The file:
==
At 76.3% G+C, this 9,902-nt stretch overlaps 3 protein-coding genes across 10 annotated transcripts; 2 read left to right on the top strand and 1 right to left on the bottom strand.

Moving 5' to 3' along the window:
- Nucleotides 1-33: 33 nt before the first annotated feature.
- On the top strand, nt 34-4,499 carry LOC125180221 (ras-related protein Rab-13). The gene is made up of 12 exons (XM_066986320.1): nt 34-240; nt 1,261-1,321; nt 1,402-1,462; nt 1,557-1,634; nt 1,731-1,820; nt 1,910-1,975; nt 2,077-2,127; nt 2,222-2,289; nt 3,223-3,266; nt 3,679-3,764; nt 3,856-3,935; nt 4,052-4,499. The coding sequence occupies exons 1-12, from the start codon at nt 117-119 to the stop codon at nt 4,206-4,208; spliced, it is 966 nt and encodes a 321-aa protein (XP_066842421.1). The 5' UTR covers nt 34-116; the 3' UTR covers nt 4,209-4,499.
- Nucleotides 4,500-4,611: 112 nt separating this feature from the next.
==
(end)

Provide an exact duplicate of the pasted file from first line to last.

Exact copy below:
At 76.3% G+C, this 9,902-nt stretch overlaps 3 protein-coding genes across 10 annotated transcripts; 2 read left to right on the top strand and 1 right to left on the bottom strand.

Moving 5' to 3' along the window:
- Nucleotides 1-33: 33 nt before the first annotated feature.
- On the top strand, nt 34-4,499 carry LOC125180221 (ras-related protein Rab-13). The gene is made up of 12 exons (XM_066986320.1): nt 34-240; nt 1,261-1,321; nt 1,402-1,462; nt 1,557-1,634; nt 1,731-1,820; nt 1,910-1,975; nt 2,077-2,127; nt 2,222-2,289; nt 3,223-3,266; nt 3,679-3,764; nt 3,856-3,935; nt 4,052-4,499. The coding sequence occupies exons 1-12, from the start codon at nt 117-119 to the stop codon at nt 4,206-4,208; spliced, it is 966 nt and encodes a 321-aa protein (XP_066842421.1). The 5' UTR covers nt 34-116; the 3' UTR covers nt 4,209-4,499.
- Nucleotides 4,500-4,611: 112 nt separating this feature from the next.